Artificial Intelligence For Artists

Using the programming language MaxMSP, students will be guided through the fundamentals of artifcial intelligence so that they can incorporate their own custom- made software into their art. The course will demonstrate how artifcial intelligence can be applied to generating video and still imagery, composing and analyzing music, as well as text analysis, interactive machines, pattern recognition, data clustering, and more. Scared of all the math? Come to this class – mathophobes are welcome!

Artificial Intelligence For Artists

Adam Rokhsar
Sun, Apr 17, noon to 6pmArtifcial intelligence is a 60 year old quest to give computers the ability to think like people. For too long, its tools have been reserved for researchers, engineers, and members of academia. This course is designed entirely for artists. Using the programming language MaxMSP, students will be guided through the fundamentals of artifcial intelligence so that they can incorporate their own custom- made software into their art. The course will demonstrate how artifcial intelligence can be applied to generating video and still imagery, composing and analyzing music, as well as text analysis, interactive machines, pattern recognition, data clustering, and more. Applications for dance, theatre, and interactive installations will also be covered. People of all backgrounds and interests in the arts are welcome.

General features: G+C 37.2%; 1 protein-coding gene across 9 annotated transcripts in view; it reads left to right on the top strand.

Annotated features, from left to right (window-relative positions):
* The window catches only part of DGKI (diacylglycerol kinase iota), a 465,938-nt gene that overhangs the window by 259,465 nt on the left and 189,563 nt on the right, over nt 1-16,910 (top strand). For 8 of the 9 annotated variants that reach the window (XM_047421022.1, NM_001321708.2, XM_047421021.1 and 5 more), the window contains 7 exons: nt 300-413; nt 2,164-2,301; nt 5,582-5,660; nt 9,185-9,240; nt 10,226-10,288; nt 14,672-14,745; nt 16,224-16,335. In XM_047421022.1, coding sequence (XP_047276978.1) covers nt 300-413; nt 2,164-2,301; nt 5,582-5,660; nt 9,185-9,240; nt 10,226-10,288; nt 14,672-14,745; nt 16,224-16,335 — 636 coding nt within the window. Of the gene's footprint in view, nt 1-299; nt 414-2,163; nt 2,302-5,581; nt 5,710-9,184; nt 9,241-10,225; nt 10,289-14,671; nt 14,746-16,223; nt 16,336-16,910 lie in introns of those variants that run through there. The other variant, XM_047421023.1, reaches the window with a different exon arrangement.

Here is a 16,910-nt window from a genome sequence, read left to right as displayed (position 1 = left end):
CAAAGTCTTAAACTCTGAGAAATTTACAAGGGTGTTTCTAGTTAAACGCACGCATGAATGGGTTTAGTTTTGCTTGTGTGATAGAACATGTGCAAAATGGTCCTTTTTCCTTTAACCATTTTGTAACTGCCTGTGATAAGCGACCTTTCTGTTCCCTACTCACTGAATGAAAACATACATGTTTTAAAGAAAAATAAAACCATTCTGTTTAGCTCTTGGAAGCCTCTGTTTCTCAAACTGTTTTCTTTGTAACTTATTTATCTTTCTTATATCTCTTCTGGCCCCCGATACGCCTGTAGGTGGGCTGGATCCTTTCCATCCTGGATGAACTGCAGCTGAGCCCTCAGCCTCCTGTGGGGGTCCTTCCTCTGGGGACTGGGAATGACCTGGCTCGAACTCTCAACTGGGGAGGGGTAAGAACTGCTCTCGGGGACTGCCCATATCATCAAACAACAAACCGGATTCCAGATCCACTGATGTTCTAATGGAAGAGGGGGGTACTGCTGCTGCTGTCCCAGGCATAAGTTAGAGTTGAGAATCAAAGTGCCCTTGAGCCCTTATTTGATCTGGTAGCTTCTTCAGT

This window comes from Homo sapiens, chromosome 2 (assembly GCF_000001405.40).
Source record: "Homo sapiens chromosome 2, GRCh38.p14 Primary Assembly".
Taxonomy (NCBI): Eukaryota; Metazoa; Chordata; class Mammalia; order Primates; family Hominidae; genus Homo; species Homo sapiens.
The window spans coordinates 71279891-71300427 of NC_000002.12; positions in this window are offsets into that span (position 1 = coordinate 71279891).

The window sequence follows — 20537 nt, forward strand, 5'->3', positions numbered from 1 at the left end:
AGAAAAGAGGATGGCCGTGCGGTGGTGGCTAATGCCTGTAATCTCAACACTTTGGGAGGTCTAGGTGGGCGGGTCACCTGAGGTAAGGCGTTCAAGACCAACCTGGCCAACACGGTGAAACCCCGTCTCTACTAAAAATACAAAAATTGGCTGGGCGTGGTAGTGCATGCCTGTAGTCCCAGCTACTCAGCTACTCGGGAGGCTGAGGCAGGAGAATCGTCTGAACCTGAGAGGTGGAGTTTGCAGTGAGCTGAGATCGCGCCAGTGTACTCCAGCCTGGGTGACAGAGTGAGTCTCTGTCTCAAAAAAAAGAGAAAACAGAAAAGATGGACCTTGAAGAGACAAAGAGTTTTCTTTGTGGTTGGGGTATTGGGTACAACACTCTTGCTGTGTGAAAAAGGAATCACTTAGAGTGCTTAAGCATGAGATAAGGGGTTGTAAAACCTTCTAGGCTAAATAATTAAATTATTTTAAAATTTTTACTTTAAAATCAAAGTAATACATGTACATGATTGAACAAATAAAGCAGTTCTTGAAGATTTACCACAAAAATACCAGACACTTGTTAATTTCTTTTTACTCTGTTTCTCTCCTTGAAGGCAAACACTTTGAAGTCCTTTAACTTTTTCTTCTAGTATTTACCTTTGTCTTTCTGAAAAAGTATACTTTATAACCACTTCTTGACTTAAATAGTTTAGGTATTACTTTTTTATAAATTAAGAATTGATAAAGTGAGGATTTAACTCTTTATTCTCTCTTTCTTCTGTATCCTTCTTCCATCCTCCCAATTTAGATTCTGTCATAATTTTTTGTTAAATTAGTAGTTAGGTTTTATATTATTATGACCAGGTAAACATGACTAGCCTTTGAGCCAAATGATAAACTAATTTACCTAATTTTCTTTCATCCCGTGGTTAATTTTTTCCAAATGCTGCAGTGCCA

Adam Rokhsar is a multimedia artist with degrees in psychology from Cornell University and the University of Pennsylvania. He is a member of the Music Information Retrieval Laboratory, the head coordinator of the Music Technology student interest groups. While earning a Master’s degree in Music Technology from New York University, Adam designs sound for interactive installations, teaches computer music and video programming, and is working on a Master’s thesis on machine learning algorithms. His sound design work can currently be seen in the United States Holocaust Memorial Museum and the Chicago Museum of Science and Industry, and his video work was displayed in the Jakopic Gallery as part of multimedia project Senza Televisione.
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